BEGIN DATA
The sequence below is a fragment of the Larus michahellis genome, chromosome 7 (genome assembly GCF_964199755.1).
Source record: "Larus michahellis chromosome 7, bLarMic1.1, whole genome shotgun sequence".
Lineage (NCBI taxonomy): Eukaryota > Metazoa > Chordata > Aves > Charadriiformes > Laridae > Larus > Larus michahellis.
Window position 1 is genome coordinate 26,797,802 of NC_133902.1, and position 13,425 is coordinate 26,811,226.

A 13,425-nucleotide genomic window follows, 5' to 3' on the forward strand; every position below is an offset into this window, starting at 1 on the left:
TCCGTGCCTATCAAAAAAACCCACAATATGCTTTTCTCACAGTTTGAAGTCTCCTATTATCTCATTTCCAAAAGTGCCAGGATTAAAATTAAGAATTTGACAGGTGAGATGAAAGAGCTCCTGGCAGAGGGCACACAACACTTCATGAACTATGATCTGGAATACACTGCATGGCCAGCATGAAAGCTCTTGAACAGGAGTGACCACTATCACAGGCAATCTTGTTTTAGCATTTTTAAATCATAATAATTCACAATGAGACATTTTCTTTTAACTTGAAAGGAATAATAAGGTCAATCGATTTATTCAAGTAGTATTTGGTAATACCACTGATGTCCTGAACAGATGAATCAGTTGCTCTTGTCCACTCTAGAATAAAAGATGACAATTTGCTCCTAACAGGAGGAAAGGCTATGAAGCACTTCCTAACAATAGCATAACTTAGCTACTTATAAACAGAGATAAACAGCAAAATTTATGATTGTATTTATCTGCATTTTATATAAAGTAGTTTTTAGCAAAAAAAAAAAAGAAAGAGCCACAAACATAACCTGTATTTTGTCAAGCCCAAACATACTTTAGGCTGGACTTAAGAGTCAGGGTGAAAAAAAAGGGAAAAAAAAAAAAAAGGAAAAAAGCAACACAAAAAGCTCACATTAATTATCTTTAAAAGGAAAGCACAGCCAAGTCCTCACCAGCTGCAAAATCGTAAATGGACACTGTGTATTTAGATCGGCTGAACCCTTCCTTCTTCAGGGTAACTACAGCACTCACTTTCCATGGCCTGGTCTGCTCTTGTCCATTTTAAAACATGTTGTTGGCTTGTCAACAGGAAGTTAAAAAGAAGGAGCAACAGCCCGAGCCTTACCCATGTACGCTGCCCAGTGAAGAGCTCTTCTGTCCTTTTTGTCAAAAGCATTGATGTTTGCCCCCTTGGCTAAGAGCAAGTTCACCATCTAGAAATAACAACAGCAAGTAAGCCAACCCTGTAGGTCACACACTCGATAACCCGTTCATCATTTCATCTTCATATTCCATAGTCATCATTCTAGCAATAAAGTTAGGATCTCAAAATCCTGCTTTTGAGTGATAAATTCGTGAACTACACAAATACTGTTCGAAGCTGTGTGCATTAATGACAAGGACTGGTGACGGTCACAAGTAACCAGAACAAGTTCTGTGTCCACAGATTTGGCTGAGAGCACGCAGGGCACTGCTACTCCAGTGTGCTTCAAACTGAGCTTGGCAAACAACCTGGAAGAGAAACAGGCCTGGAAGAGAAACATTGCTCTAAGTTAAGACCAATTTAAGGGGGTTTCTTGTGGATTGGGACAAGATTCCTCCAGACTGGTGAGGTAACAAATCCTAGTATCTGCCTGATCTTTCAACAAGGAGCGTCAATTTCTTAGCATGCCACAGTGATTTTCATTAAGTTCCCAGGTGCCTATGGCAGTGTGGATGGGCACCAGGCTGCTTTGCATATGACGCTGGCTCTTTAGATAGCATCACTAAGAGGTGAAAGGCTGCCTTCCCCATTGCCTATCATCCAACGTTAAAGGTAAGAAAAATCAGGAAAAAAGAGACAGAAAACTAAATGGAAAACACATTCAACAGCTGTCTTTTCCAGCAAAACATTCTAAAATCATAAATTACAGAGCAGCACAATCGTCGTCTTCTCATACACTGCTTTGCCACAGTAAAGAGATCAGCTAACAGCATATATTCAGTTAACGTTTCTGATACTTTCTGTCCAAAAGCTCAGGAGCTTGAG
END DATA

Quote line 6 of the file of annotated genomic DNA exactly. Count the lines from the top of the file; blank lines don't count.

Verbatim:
TCCGTGCCTATCAAAAAAACCCACAATATGCTTTTCTCACAGTTTGAAGTCTCCTATTATCTCATTTCCAAAAGTGCCAGGATTAAAATTAAGAATTTGACAGGTGAGATGAAAGAGCTCCTGGCAGAGGGCACACAACACTTCATGAACTATGATCTGGAATACACTGCATGGCCAGCATGAAAGCTCTTGAACAGGAGTGACCACTATCACAGGCAATCTTGTTTTAGCATTTTTAAATCATAATAATTCACAATGAGACATTTTCTTTTAACTTGAAAGGAATAATAAGGTCAATCGATTTATTCAAGTAGTATTTGGTAATACCACTGATGTCCTGAACAGATGAATCAGTTGCTCTTGTCCACTCTAGAATAAAAGATGACAATTTGCTCCTAACAGGAGGAAAGGCTATGAAGCACTTCCTAACAATAGCATAACTTAGCTACTTATAAACAGAGATAAACAGCAAAATTTATGATTGTATTTATCTGCATTTTATATAAAGTAGTTTTTAGCAAAAAAAAAAAAGAAAGAGCCACAAACATAACCTGTATTTTGTCAAGCCCAAACATACTTTAGGCTGGACTTAAGAGTCAGGGTGAAAAAAAAGGGAAAAAAAAAAAAAAGGAAAAAAGCAACACAAAAAGCTCACATTAATTATCTTTAAAAGGAAAGCACAGCCAAGTCCTCACCAGCTGCAAAATCGTAAATGGACACTGTGTATTTAGATCGGCTGAACCCTTCCTTCTTCAGGGTAACTACAGCACTCACTTTCCATGGCCTGGTCTGCTCTTGTCCATTTTAAAACATGTTGTTGGCTTGTCAACAGGAAGTTAAAAAGAAGGAGCAACAGCCCGAGCCTTACCCATGTACGCTGCCCAGTGAAGAGCTCTTCTGTCCTTTTTGTCAAAAGCATTGATGTTTGCCCCCTTGGCTAAGAGCAAGTTCACCATCTAGAAATAACAACAGCAAGTAAGCCAACCCTGTAGGTCACACACTCGATAACCCGTTCATCATTTCATCTTCATATTCCATAGTCATCATTCTAGCAATAAAGTTAGGATCTCAAAATCCTGCTTTTGAGTGATAAATTCGTGAACTACACAAATACTGTTCGAAGCTGTGTGCATTAATGACAAGGACTGGTGACGGTCACAAGTAACCAGAACAAGTTCTGTGTCCACAGATTTGGCTGAGAGCACGCAGGGCACTGCTACTCCAGTGTGCTTCAAACTGAGCTTGGCAAACAACCTGGAAGAGAAACAGGCCTGGAAGAGAAACATTGCTCTAAGTTAAGACCAATTTAAGGGGGTTTCTTGTGGATTGGGACAAGATTCCTCCAGACTGGTGAGGTAACAAATCCTAGTATCTGCCTGATCTTTCAACAAGGAGCGTCAATTTCTTAGCATGCCACAGTGATTTTCATTAAGTTCCCAGGTGCCTATGGCAGTGTGGATGGGCACCAGGCTGCTTTGCATATGACGCTGGCTCTTTAGATAGCATCACTAAGAGGTGAAAGGCTGCCTTCCCCATTGCCTATCATCCAACGTTAAAGGTAAGAAAAATCAGGAAAAAAGAGACAGAAAACTAAATGGAAAACACATTCAACAGCTGTCTTTTCCAGCAAAACATTCTAAAATCATAAATTACAGAGCAGCACAATCGTCGTCTTCTCATACACTGCTTTGCCACAGTAAAGAGATCAGCTAACAGCATATATTCAGTTAACGTTTCTGATACTTTCTGTCCAAAAGCTCAGGAGCTTGAG